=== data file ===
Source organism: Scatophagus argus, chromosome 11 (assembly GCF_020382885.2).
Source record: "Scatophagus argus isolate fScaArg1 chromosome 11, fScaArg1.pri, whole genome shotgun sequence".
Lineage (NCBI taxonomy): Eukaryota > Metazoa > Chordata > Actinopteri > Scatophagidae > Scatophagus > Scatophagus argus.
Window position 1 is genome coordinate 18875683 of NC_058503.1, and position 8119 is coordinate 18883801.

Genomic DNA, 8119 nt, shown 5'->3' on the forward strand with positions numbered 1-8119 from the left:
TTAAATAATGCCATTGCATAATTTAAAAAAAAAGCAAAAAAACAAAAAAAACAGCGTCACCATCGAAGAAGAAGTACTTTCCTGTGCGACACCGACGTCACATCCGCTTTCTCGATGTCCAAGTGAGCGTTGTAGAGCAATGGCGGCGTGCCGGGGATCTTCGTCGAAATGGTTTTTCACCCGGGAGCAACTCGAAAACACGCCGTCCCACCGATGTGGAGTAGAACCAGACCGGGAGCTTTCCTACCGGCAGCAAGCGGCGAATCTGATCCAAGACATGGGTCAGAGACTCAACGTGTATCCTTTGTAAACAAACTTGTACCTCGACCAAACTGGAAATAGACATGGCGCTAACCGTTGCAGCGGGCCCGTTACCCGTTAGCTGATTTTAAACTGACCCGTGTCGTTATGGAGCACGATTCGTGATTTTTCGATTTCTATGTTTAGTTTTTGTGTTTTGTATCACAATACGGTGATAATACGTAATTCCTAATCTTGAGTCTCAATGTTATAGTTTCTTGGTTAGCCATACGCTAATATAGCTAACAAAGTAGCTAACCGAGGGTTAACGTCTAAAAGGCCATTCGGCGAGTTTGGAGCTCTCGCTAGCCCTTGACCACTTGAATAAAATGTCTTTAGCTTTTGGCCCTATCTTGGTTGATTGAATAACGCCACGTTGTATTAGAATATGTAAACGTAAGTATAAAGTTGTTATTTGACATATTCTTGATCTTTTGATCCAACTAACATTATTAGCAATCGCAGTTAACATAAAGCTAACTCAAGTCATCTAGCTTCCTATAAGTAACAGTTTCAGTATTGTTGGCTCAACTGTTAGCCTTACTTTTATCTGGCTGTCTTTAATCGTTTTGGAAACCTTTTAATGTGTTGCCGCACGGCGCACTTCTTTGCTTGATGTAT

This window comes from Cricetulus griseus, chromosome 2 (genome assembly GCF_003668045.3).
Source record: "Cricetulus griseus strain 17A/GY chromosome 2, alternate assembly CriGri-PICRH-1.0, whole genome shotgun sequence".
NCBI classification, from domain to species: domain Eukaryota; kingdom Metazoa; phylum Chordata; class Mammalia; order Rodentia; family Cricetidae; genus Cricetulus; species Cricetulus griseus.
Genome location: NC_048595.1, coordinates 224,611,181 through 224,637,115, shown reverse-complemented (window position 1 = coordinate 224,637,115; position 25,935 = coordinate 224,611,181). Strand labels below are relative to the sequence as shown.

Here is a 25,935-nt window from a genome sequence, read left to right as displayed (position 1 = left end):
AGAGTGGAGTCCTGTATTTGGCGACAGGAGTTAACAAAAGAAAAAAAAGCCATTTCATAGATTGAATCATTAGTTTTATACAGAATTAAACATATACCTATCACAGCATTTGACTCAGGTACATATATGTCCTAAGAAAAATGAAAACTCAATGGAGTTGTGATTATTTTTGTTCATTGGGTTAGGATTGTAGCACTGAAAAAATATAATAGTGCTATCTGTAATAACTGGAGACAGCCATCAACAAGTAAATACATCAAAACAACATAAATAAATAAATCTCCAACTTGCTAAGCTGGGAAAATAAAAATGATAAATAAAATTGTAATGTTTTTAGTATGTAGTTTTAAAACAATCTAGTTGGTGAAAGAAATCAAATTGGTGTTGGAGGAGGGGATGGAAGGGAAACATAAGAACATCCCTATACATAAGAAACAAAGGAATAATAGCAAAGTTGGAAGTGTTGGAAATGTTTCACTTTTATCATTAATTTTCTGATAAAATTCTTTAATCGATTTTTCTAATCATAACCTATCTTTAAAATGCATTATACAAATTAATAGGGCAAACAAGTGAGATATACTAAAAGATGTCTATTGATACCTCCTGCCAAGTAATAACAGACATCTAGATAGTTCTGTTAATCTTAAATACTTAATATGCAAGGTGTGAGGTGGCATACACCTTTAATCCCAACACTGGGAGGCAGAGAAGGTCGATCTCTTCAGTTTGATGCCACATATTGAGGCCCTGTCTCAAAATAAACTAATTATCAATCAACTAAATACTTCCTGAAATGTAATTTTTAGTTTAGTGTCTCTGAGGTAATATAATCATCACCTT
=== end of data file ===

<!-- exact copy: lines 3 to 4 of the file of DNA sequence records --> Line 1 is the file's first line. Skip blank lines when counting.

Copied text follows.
Lineage (NCBI taxonomy): Eukaryota > Metazoa > Chordata > Actinopteri > Scatophagidae > Scatophagus > Scatophagus argus.
Window position 1 is genome coordinate 18875683 of NC_058503.1, and position 8119 is coordinate 18883801.